With Jason, in the third section of The Sound and the Fury, distance enters. Faulkner is clearly out of sympathy with this Compson brother, even if he is amused by him (he once said that Jason was the character of his that he disliked the most). Jason, in turn, while clearly obsessed with Caddy, never claims any intimacy with her. And the reader is kept at some remove by the specifically public mode of speech Jason uses, full of swagger, exaggeration, and saloon-bar prejudice. Attempting, with some desperation, to lay claim to common sense and reason—even where, as he is most of the time, he is being driven by perverse impulse and panic—Jason seems separated from just about everything, not least himself. The final section of the novel offers release, of a kind, from all this. The closed circle of the interior monologue is broken now, the sense of the concrete world is firm, the visible outline of things finely and even harshly etched, the rhtythms exact, evocative, and sure. Verbally, we are in a more open field where otherness is addressed; emotionally, we are released from a vicious pattern of repetition compulsion, in which absorption in the self leads somehow to destruction of the self. And yet, and yet . . . the language remains intricately figurative, insistently artificial. The emphasis throughout, in the closing pages, is on appearance and impression, on what seems to be the case rather than what is. We are still not being told the whole truth, the implication is; there remain limits to what we can know; despite every effort, even the last section of the novel does not entirely succeed in naming Caddy. So it is not entirely surprising that, like the three Compson brothers before her, Dilsey Gibson, who dominates this section, is eventually tempted to discard language altogether. Benjy resorted, as he had to, to a howl, Quentin to suicide, Jason to impotent, speechless rage—all to express their inarticulacy in the face of the other, their impotence as they stood in the eye of the storm, facing the sound and fury of time and change. And Dilsey, responding to a more positive yet passionate impulse, becomes part of the congregation at an Easter Day service—where, we are told, "there was not even a voice but instead their hearts were speaking to one another in changing measures beyond the need for words." In ways that are, certainly, very different all four characters place a question mark over their attempts to turn experience into speech. And they do so, not least, by turning aside from words, seeking deliverance and redress in a nonverbal world—a world of pure silence or pure, unintelligible sound.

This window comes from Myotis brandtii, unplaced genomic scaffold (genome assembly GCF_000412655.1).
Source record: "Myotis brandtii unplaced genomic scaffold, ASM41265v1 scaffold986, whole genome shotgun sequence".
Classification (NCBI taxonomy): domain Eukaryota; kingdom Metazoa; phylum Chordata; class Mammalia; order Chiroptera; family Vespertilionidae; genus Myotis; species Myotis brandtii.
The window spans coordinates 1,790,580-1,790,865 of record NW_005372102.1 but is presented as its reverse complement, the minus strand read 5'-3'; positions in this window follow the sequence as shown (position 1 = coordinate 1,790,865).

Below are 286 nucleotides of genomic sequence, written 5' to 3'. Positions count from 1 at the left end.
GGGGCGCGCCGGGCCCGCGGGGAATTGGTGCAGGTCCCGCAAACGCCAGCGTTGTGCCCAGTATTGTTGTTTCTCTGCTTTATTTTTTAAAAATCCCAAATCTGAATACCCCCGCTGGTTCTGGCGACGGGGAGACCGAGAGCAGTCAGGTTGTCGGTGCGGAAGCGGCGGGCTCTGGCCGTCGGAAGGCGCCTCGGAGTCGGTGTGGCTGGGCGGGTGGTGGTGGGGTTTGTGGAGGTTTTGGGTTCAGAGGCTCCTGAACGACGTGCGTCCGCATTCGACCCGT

The closing words of The Sound and the Fury appear to bring the wheel full circle. As Benjy Compson sits in a wagon watching the elements of his small world flow past him, "each in its ordered place," it is as if everything has now been settled and arranged. Until, that is, the reader recalls that this order is one founded on denial, exclusion, a howl of resistance to strangeness. The ending, it turns out, is no ending at all; it represents, at most, a continuation of the process of speech—the human project of putting things in its ordered place—and an invitation to us, the reader, to continue that process too. We are reminded, as we are at the close of so many of Faulkner's stories, that no system is ever complete or completely adequate. Something is always missed out it seems, some aspect of reality must invariably remain unseen. Since this is so, no book, not even one like this that uses a multiplicity of speech systems—a plurality of perspectives, like a Cubist painting—can ever truly be said to be finished. Language can be a necessary tool for understanding and dealing with the world, the only way we can hope to know Caddy; yet perversely, Faulkner suggests, it is as much a function of ignorance as of knowledge. It implies absence, loss, as well as fulfillment. Sometimes, Faulkner admitted, he felt that experience, life "out there," existed beyond the compass of words: a feeling that would prompt him to claim that all he really liked was "silence. Silence and horses. And trees." But at other times he seemed to believe that he should try to inscribe his own scratchings on the surface of the earth, that he should at least attempt the impossible and tell the story over again, the story of himself and the world, using all the tools, all the different voices and idioms available to him. As Faulkner himself put it once, "Sometimes I think of doing what Rimbaud did—yet I will certainly keep on writing as long as I live." So he kept on writing: his final novel, The Reivers (1962), was published only a month before he died. To the end, he produced stories that said what he suggested every artist was trying, in the last analysis, to say: "I was here." And they said it for others beside himself: others, that is, including the reader.